Therefore, to conclude, there is no pair of integers ${\displaystyle ~(\,p,\,q\,)~,}$ with ${\displaystyle ~q>1~,}$ that would qualify such an ${\displaystyle ~x=c/d~,}$ as a Liouville number.

Hence a Liouville number, if it exists, cannot be rational.

(The section on Liouville's constant proves that Liouville numbers exist by exhibiting the construction of one. The proof given in this section implies that this number must be irrational.)

## Uncountability

Consider, for example, the number

3.1400010000000000000000050000....

3.14(3 zeros)1(17 zeros)5(95 zeros)9(599 zeros)2(4319 zeros)6...

where the digits are zero except in positions n! where the digit equals the nth digit following the decimal point in the decimal expansion of π.

As shown in the section on the existence of Liouville numbers, this number, as well as any other non-terminating decimal with its non-zero digits similarly situated, satisfies the definition of a Liouville number. Since the set of all sequences of non-null digits has the cardinality of the continuum, the same thing occurs with the set of all Liouville numbers.

Moreover, the Liouville numbers form a dense subset of the set of real numbers.

## Liouville numbers and measure

From the point of view of measure theory, the set of all Liouville numbers ${\displaystyle L}$ is small. More precisely, its Lebesgue measure, ${\displaystyle \lambda (L)}$, is zero. The proof given follows some ideas by John C. Oxtoby.[4]: 8

For positive integers ${\displaystyle n>2}$ and ${\displaystyle q\geq 2}$ set:

${\displaystyle V_{n,q}=\bigcup \limits _{p=-\infty }^{\infty }\left({\frac {p}{q}}-{\frac {1}{q^{n}}},{\frac {p}{q}}+{\frac {1}{q^{n}}}\right)}$

then

${\displaystyle L\subseteq \bigcup _{q=2}^{\infty }V_{n,q}.}$

Observe that for each positive integer ${\displaystyle n\geq 2}$ and ${\displaystyle m\geq 1}$, then

${\displaystyle L\cap (-m,m)\subseteq \bigcup \limits _{q=2}^{\infty }V_{n,q}\cap (-m,m)\subseteq \bigcup \limits _{q=2}^{\infty }\bigcup \limits _{p=-mq}^{mq}\left({\frac {p}{q}}-{\frac {1}{q^{n}}},{\frac {p}{q}}+{\frac {1}{q^{n}}}\right).}$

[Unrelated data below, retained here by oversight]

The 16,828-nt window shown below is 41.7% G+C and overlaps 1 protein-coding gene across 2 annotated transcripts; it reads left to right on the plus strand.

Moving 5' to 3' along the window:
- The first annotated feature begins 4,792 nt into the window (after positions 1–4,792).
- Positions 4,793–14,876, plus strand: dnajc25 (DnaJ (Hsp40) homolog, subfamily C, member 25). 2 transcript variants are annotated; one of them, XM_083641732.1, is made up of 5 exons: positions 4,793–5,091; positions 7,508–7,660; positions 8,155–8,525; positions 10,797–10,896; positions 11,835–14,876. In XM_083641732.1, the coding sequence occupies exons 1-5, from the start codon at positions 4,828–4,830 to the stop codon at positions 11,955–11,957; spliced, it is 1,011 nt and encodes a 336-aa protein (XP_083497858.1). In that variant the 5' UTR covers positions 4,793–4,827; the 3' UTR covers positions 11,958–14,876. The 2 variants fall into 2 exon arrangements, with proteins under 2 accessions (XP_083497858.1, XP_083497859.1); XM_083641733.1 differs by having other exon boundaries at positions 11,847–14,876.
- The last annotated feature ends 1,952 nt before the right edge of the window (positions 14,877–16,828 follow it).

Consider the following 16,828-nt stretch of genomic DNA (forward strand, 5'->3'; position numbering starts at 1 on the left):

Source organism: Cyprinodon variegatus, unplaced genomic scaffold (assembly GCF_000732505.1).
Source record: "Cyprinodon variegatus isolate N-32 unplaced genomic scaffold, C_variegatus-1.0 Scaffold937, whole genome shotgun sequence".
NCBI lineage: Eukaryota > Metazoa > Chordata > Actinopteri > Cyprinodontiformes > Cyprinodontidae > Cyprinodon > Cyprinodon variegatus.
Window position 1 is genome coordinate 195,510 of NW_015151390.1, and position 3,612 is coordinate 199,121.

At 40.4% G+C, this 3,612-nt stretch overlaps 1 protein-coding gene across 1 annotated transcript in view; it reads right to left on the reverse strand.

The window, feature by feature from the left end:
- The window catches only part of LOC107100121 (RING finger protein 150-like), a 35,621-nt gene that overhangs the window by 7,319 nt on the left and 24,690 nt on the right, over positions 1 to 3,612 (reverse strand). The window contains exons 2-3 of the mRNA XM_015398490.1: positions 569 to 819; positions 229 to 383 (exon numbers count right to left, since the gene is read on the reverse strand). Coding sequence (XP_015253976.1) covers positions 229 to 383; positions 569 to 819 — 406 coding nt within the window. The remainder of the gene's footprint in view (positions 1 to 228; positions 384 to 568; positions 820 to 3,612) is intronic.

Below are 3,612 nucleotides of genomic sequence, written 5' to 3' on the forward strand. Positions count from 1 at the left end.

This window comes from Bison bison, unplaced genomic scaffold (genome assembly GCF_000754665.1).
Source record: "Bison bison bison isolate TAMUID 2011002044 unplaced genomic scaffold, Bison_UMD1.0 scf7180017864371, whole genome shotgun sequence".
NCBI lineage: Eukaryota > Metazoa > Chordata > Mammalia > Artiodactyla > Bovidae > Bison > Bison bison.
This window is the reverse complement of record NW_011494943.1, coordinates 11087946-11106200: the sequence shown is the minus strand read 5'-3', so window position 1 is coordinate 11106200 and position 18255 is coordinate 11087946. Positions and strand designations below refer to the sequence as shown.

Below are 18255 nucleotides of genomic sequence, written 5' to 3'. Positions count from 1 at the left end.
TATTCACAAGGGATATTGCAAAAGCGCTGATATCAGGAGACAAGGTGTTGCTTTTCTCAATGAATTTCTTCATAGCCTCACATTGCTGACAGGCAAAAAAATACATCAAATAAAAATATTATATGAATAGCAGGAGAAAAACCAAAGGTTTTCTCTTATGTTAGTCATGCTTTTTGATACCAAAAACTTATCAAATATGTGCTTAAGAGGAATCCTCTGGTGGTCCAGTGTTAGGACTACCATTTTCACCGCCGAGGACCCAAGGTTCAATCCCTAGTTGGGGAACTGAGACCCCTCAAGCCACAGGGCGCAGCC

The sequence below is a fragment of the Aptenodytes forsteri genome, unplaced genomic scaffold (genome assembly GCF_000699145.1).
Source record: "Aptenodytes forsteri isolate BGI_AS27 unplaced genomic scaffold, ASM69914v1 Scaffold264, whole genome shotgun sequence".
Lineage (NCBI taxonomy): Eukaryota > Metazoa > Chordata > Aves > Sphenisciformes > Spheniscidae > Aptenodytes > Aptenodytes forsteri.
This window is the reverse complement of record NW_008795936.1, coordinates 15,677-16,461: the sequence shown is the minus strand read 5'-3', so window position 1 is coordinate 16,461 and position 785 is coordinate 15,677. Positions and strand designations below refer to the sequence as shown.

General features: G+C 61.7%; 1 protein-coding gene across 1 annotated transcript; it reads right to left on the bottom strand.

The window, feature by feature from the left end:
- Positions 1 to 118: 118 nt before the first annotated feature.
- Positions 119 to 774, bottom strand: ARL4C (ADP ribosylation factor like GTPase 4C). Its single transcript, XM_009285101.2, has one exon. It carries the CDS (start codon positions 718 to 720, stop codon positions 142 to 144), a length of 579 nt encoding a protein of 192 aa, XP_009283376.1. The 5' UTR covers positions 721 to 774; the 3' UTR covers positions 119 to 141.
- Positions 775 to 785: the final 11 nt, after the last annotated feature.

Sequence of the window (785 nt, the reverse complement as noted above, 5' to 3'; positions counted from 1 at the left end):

Since

${\displaystyle \left|\left({\frac {p}{q}}+{\frac {1}{q^{n}}}\right)-\left({\frac {p}{q}}-{\frac {1}{q^{n}}}\right)\right|={\frac {2}{q^{n}}}}$

and ${\displaystyle n>2}$ then

{\displaystyle {\begin{aligned}\mu (L\cap (-m,\,m))&\leq \sum _{q=2}^{\infty }\sum _{p=-mq}^{mq}{\frac {2}{q^{n}}}=\sum _{q=2}^{\infty }{\frac {2(2mq+1)}{q^{n}}}\\[6pt]&\leq (4m+1)\sum _{q=2}^{\infty }{\frac {1}{q^{n-1}}}\leq (4m+1)\int _{1}^{\infty }{\frac {dq}{q^{n-1}}}\leq {\frac {4m+1}{n-2}}.\end{aligned}}}

Now

${\displaystyle \lim _{n\to \infty }{\frac {4m+1}{n-2}}=0}$

and it follows that for each positive integer ${\displaystyle m}$, ${\displaystyle L\cap (-m,m)}$ has Lebesgue measure zero. Consequently, so has ${\displaystyle L}$.

In contrast, the Lebesgue measure of the set of all real transcendental numbers is infinite (since the set of algebraic numbers is a null set).

One could show even more - the set of Liouville numbers has Hausdorff dimension 0 (a property strictly stronger than having Lebesgue measure 0).

## Structure of the set of Liouville numbers

For each positive integer n, set

${\displaystyle ~U_{n}=\bigcup \limits _{q=2}^{\infty }~\bigcup \limits _{p=-\infty }^{\infty }~\left\{x\in \mathbb {R} :0<\left|x-{\frac {p}{\,q\,}}\right|<{\frac {1}{\;q^{n}\,}}\right\}=\bigcup \limits _{q=2}^{\infty }~\bigcup \limits _{p=-\infty }^{\infty }~\left({\frac {p}{q}}-{\frac {1}{q^{n}}}~,~{\frac {p}{\,q\,}}+{\frac {1}{\;q^{n}\,}}\right)\setminus \left\{{\frac {p}{\,q\,}}\right\}~}$

The set of all Liouville numbers can thus be written as

${\displaystyle ~L~=~\bigcap \limits _{n=1}^{\infty }U_{n}~=~\bigcap \limits _{n\in \mathbb {N} _{1}}~\bigcup \limits _{q\geqslant 2}~\bigcup \limits _{p\in \mathbb {Z} }\,\left(\,\left(\,{\frac {\,p\,}{q}}-{\frac {1}{\;q^{n}\,}}~,~{\frac {\,p\,}{q}}+{\frac {1}{\;q^{n}\,}}\,\right)\setminus \left\{\,{\frac {\,p\,}{q}}\,\right\}\,\right)~.}$

Each ${\displaystyle ~U_{n}~}$ is an open set; as its closure contains all rationals (the ${\displaystyle ~p/q~}$ from each punctured interval), it is also a dense subset of real line. Since it is the intersection of countably many such open dense sets, L is comeagre, that is to say, it is a dense Gδ set.

## Irrationality measure